Ophthalmology Research: An International Journal,
Background: Blind spot enlargement can be caused by a range of medical conditions and monitoring the size of the blind spot scotoma can indicate progression of disease.
Objectives: The aim of this review is to establish the size of the blind spot scotoma in adults free of ocular pathology in order to aid identification of any scotoma enlargement.
Search Methods: The following electronic databases were searched; Ovid Medline, Ovid SP, Cumulative Index to Nursing and Allied Health Literature (CINAHL), Embase, Google Scholar and the Cochrane Central Library.
Searches were then conducted of the following individual journals; British Medical Journal, British Journal of Ophthalmology, Journal of Neurology, European Journal of Neurology, Archives of Ophthalmology, American Academy of Ophthalmology, Ophthalmology, Brain, and Eye.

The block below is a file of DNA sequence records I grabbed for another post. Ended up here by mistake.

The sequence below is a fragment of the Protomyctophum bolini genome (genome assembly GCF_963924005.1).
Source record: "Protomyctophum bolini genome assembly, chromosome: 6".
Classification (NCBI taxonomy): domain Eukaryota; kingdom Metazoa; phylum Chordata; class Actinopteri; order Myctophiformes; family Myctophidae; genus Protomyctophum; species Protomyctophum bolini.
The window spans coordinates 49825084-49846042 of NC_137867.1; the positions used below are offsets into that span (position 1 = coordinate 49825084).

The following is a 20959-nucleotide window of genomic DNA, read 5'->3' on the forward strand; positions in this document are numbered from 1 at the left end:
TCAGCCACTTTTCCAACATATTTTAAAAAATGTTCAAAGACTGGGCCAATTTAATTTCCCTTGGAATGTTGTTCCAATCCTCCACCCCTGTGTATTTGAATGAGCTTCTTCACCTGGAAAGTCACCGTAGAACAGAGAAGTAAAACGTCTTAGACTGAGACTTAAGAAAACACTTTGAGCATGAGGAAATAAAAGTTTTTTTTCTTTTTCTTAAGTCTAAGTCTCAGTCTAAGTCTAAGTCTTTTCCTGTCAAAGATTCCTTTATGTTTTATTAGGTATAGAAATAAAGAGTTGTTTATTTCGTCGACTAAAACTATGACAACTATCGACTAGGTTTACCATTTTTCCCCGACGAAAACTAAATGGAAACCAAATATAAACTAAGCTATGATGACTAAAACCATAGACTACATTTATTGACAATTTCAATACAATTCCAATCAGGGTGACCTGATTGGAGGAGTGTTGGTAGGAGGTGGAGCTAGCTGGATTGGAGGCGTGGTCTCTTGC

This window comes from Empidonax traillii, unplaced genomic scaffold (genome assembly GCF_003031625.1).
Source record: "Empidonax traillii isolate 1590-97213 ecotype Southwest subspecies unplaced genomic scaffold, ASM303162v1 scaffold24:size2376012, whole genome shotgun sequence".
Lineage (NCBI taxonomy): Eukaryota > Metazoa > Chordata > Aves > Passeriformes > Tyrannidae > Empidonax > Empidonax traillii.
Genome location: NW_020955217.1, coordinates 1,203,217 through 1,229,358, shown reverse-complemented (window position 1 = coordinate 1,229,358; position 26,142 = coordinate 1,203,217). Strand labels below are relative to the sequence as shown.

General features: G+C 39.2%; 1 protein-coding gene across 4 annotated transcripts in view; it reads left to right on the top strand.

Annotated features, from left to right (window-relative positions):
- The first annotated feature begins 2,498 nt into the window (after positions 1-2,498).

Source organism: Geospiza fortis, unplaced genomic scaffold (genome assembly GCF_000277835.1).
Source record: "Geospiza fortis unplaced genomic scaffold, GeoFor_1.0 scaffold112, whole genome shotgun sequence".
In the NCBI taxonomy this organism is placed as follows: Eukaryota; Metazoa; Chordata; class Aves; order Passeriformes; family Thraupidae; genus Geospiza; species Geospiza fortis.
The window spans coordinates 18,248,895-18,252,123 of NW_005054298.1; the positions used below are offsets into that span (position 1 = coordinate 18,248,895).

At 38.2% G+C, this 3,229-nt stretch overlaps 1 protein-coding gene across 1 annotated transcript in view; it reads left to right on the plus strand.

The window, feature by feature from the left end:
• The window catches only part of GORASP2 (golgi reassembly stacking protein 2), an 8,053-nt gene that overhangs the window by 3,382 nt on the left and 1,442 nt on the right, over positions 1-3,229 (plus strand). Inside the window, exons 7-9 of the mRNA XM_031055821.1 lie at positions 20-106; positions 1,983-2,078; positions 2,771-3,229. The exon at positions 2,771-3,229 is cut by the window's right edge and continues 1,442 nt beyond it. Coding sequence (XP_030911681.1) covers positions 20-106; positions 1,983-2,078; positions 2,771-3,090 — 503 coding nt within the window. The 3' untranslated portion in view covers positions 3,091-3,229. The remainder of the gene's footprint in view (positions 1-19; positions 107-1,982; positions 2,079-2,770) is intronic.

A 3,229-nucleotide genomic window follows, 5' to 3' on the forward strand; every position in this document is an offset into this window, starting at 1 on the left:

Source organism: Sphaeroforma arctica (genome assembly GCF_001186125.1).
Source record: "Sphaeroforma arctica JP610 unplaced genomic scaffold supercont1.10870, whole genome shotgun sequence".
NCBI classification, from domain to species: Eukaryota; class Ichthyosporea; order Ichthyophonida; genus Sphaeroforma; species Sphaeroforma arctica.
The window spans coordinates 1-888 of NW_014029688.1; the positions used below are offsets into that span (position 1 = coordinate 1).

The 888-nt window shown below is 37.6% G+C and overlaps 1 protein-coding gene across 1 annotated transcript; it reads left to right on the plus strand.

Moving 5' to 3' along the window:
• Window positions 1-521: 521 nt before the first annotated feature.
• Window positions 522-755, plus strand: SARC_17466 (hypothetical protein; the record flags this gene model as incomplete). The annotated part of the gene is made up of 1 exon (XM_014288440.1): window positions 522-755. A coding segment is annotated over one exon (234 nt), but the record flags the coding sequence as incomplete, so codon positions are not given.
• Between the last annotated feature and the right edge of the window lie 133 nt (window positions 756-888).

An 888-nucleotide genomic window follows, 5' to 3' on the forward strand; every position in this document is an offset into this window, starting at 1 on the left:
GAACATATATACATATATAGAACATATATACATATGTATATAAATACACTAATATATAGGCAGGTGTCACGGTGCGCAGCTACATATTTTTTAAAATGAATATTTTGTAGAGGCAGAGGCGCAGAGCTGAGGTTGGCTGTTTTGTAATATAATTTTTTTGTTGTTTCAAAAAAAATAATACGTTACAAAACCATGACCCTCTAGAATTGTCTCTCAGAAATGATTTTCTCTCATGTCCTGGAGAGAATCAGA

Selection Criteria: No study designs were to be excluded. Few relevant articles were found and so no publication timeframes were imposed.
Results: The identified literature is reviewed and discussed in relation to the equipment used to measure the size of the blind spot scotoma. The equipment used to measure the blind spot scotoma included; Tangent Screen, Goldmann, Tubingen Computer Campimeter, Stereo-campimeter and Ferree-Rand. This review found the size of the blind spot scotoma to be dependent on the method used to measure it.
Conclusion: Clinicians need to have accurate information on the instruments they use to successfully monitor changes in the size of the blind spot scotoma. Further research needs to be conducted using clinically relevant equipment, such as the Octopus 900 which allows clinicians to move the kinetic stimulus at a constant speed and account for the patient’s reaction time.